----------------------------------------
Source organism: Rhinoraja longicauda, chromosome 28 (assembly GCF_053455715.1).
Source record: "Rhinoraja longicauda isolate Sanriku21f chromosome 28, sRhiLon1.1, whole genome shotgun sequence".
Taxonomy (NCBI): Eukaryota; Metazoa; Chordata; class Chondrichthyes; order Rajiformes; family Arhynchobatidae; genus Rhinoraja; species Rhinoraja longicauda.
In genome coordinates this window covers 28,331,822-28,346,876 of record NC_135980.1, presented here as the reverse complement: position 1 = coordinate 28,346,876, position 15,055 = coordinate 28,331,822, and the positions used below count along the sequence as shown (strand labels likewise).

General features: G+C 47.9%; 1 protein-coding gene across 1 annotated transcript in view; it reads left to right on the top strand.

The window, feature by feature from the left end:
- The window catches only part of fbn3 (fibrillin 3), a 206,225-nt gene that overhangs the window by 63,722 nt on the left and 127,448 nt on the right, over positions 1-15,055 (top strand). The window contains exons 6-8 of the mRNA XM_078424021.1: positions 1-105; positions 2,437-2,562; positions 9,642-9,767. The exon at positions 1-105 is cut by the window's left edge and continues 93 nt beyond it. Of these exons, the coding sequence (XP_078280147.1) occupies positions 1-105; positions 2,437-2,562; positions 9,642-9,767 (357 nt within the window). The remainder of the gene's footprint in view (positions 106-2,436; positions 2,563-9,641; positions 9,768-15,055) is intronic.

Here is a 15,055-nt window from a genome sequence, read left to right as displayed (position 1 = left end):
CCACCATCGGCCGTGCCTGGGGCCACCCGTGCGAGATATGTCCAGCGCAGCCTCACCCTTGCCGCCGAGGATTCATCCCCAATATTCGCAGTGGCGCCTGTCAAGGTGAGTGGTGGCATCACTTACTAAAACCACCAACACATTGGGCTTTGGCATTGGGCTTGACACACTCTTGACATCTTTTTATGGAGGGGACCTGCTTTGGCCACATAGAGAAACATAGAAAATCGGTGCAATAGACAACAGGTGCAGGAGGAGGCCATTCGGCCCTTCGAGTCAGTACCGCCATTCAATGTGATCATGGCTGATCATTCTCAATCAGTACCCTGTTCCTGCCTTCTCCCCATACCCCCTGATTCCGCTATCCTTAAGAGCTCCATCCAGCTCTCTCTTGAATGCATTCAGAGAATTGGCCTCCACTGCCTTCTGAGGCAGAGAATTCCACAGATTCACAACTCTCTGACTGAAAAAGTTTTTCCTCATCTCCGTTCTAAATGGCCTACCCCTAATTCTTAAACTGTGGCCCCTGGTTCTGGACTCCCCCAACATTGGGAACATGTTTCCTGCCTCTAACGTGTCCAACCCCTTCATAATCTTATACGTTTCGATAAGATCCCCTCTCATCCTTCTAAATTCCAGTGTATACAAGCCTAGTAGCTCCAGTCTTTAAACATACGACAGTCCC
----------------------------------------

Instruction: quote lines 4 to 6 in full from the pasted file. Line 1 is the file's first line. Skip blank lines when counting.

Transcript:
In genome coordinates this window covers 28,331,822-28,346,876 of record NC_135980.1, presented here as the reverse complement: position 1 = coordinate 28,346,876, position 15,055 = coordinate 28,331,822, and the positions used below count along the sequence as shown (strand labels likewise).

General features: G+C 47.9%; 1 protein-coding gene across 1 annotated transcript in view; it reads left to right on the top strand.

The window, feature by feature from the left end: